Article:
Gills said the evidence also showed both bucks were killed with a crossbow” and that “crossbows are not allowed in those four archery-only hunting counties unless the hunter has a Class Y hunting permit.”
Gills also told the media, “We’ve been sent a lot of photos and there are a lot of folks who are upset these deer were taken.”
However, looking at the actual investigation report received in response to our FOIA request, they provided only a single grainy photo of a single deer, and it could be a great Bigfoot photo, looking almost photoshopped and inconclusive either way. Additionally, there is no mention of any involvement of North Carolina officers, other than the accompanying then to David’s house and then assisting them in seizing the antlers from the taxidermist. They didn’t appear to have provided any evidence at all against David, nor made any allegation that he had committed any crime.
Thus the photographs and physical evidence Officer Gill claimed to possess, proving that both bucks were killed illegally in West Virginia, just didn’t exist. That was false. As the February, 2021 article goes on to say, this appears to have been more about local hunters, including law enforcement officers, trying to keep outsiders away from their deer. Officer Gill goes on to say in the article that the West Virginia legislature had recently drastically increased the so-called “replacement costs” for trophy bucks illegally killed. “Gills said it was a major weapon to deter poaching of big bucks in his county,” the article said.
“Our department was given a great asset with that. Basically, they’re stealing the deer. They’re stealing quality bucks from legitimate hunters; men, women, and kids who are trying to go out and enjoy the sport.”
So, just because David was living in North Carolina, despite the fact that he bought a license, which mind you is way more expensive for an out-of-state hunter, he’s somehow not a “legitimate” hunter. He had a license, with which he killed one buck in West Virginia. He had a North Carolina license, with which he killed on buck in North Carolina. Both were properly checked in and all that rigamarole. This seems to have been more about hunters in one particular county protecting their trophy bucks from outsiders.
The article ended, “So far, no court date for the suspect had been set.” Not surprisingly, there was never a follow-up article. They did no press release mentioning that they had to drop the charges and were forced to return both sets of antlers to David. But even when he got them back, the attached capes were ruined.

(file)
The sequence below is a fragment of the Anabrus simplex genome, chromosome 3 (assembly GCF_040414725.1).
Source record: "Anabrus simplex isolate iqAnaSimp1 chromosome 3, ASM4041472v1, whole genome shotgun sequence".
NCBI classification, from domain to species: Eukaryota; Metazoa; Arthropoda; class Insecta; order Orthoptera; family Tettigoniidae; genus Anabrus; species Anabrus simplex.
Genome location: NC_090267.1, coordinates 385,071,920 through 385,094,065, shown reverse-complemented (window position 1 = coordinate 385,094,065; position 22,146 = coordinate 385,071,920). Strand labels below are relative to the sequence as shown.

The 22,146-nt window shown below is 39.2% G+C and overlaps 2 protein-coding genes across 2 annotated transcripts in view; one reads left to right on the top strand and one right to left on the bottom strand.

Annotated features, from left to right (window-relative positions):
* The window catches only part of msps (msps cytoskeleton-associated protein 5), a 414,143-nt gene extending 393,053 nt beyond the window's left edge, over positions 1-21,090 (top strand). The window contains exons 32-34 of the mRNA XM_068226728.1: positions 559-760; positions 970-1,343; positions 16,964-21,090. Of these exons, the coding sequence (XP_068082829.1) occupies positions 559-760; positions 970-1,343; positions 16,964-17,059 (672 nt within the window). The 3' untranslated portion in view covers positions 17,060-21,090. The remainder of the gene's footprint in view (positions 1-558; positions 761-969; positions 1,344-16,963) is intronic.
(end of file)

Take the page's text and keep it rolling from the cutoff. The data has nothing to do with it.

Here, they drug David through the mud and criminal prosecution for over a year. Then when it came time to present the evidence to a jury, they walked away. No apology, no compensation – just returned his damaged antlers. They got their photo-op. Officer Gills got to play with the antlers for a while, but he had to give them back. So that’s how this thing started.
Sounded great, right? The politicians probably loved it. The hunters back home probably loved it. But here’s how it’s going now.
Also now, Officer Gills and Officer Damewood are going to have to answer for their actions in a section 1983 lawsuit. We have multiple constitutional violations that appear to have occurred here. I’ll provide an update with the details when the suit is filed. Wouldn’t it also be nice if the government would issue an updated press release about how this ended? If you just read the last one, it sounds like they got the bad guy and kept the antlers. If you just read the last one, David sounds like a real criminal. And the officers all sound like heroes. Let’s go ahead and set the record straight.
There’s a dispute between a store and a customer. The store calls the police, reporting something that’s not a crime. The police show up to investigate the said non-crime. They demand ID. Now like many states, West Virginia does not have a “stop and ID” law. However, if they have reasonable suspicion a crime was committed, and that a particular individual committed that crime, they can perform an investigative detention which can involve forcibly obtaining an ID from a suspect. So what is the crime? Can the alleged crime of “trespassing” be used to detain and ID a shopper who has not been asked to leave the store, and who has not been given the opportunity, or even allowed, to leave the store by the responding police officer?
On January 10, 2021, my client, John, went to Walmart, during all the insanity that shall not be discussed. He was not committing any crime. He felt he was being treated unfairly. He was just trying to buy some products and was in the process of checking out. But Manager Karen at Walmart called the cops on him, reporting that he was refusing to wear a thing she wanted him to wear, and using some bad words. A police officer responded, and this is her body cam footage. If a non-crime was reported, usually they are investigating a potential trespassing situation. The problem with that is, many states, like West Virginia, only penalize trespassing where a customer was given the opportunity to leave, but refused. If the person even offers to leave, and the cop says, no you can’t leave, give me your ID or you’re going to jail, is that legal?